Researchers have used various methods to detect the presence of composite resins restorative materials. Midda4 (1969) reported that a 0.2% brilliant green solution was used as a disclosing solution to identify synthetic fillings in forensic dental identifications. Clark and Ruddick5 (1985) used long-wave ultraviolet radiation and found that, of 27 composite-filled teeth, “22 were readily observed by ultraviolet absorption and 5 by differential fluorescence.” Clark (1989) also compared ultraviolet and near-infrared wave lengths and found that “composite detection by infrared is less satisfactory than by ultraviolet radiation.”6 Carson et al7 (1997) used a Polilight PL10 (Rofin Australia Pty Ltd, Melbourne, Australia) light to detect white restorative dental materials. The Polilight PL10 is a forensic alternative light source with 9 different wavelengths from 315 to 650 nm. He concluded that “a commercially available forensic alternate light source greatly facilitates identification of tooth colored restorative dental materials.” However, the Polilight PL10 has been replaced by the PL500 model and sells for approximately $17,000. Pretty8 (2003) used the technique of quantitative light-induced fluorescence (QLF) to identify composite restorations. His results showed that QLF (Inspektor Research Systems BV, Amsterdam, The Netherlands) examination “significantly increases the detection of composite restorations.” The QLF instrument required the use of a light source, intraoral camera, computer, monitor, and special software and sold for approximately $24,000. Kazutoshi (2003) was able to show that by attaching filters of different wavelengths to a halogen light curing unit (Jetlight 3000; J. Morita USA, Irvine, Calif), discrimination between teeth and composite resin using their fluorescent properties was possible.9 Several of the research projects showed the potential of using ultraviolet lights for the detection of composite resin restorations during the postmortem forensic dental examination.

The fluorescent properties of dental porcelain and composite resin are well documented.10–13 The fluorescence of dental porcelain is due to the inclusion of rare earth compounds such as europium, ytterbium, and samarium. The fluorescence of composite resin may also be due to the inclusion of rare earth compounds in the filler component or organic compounds in the resin matrix portion.14 However, manufacturers consider this to be proprietary information. When exposed to ultraviolet light, composite resin may fluoresce more than the surrounding tooth and appear brighter than the surrounding tooth. If the composite resin material has little or no fluorescing agents, it may appear dark when exposed to ultraviolet light. The natural fluorescence of the surrounding tooth will contrast with the darker-appearing composite resin. In both instances, it is the contrast between tooth and composite resin that is the basis for detecting composite resin restorations during forensic dental identifications.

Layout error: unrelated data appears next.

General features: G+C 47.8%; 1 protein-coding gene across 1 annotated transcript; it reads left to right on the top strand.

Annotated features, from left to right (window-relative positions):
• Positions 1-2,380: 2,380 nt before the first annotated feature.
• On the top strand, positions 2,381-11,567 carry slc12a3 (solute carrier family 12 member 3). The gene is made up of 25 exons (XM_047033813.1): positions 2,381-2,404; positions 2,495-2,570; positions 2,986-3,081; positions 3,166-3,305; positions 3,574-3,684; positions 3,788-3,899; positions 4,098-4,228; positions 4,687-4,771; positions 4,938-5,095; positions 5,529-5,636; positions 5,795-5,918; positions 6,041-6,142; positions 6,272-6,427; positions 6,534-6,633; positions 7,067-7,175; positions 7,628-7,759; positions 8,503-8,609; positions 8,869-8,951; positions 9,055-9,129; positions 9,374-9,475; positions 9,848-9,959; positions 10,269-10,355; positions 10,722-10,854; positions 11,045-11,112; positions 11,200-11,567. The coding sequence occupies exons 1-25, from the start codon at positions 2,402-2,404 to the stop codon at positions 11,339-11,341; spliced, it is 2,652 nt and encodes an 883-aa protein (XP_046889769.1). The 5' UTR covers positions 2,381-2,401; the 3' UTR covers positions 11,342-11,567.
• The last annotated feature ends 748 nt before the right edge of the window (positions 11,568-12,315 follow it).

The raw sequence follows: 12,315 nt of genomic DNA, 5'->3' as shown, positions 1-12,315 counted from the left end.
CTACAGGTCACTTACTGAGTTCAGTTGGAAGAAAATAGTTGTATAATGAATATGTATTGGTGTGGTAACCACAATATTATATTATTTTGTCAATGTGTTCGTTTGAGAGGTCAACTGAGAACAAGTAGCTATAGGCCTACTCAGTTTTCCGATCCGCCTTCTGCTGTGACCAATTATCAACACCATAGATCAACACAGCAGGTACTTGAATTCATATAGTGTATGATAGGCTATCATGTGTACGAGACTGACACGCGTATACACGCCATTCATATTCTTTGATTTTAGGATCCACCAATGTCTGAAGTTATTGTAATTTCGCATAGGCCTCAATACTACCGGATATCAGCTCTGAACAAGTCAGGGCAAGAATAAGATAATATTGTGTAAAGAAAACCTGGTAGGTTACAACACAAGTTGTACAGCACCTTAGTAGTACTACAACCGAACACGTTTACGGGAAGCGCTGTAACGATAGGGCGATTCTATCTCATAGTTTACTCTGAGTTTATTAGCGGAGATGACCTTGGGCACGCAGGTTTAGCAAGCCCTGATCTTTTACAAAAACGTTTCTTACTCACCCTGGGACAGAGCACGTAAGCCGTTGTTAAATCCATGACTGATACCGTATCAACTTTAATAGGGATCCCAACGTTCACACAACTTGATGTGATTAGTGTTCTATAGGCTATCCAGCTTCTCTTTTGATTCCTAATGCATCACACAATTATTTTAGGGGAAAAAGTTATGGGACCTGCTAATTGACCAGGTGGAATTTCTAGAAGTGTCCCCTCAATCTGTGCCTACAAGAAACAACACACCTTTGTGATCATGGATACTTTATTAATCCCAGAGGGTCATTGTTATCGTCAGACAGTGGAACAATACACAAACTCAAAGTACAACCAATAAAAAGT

Ultraviolet lights are commonly in the form of tubes or bulbs similar to fluorescent light bulbs and can be as small as 6 in. or as long as 24 in. Most of these lights have power cords that require the availability of an electrical outlet. The tube-type lights do not project the ultraviolet light in a forward direction, which makes them difficult to aim at the unidentified remains being examined. There are also lantern-type ultraviolet lights that can direct the beam in a forward direction, but the beam is very intense, making them more applicable for forensic scanning of an entire room rather than a small intraoral space. The lantern-type lights are bulky and can weigh up to 4 pounds, making them difficult to maneuver. These lights are mostly battery powered by rechargeable battery packs that still require the availability of an electrical outlet. With both the tube type and the lantern type of ultraviolet lights, there is the risk of breaking the glass tube or bulb. Because the size, weight, electrical requirements, and fragility of the ultraviolet bulbs and tube-type and lantern-type lights are not always practical for use in forensic dental examinations.

The ideal ultraviolet light for forensic dental identification use would meet 4 criteria:

1. Inexpensive—so that it can be purchased by any individual who does not have the financial resources of a government agency.

2. Small and lightweight—a light that can fit in a jacket or pants pocket and stored in a forensic kit.

3. Battery operated—so that it is not necessary to locate a source of electricity or to use long extension cords.

4. Effectiveness—the most important criterion is that it must be of value in detecting composite resin restorations.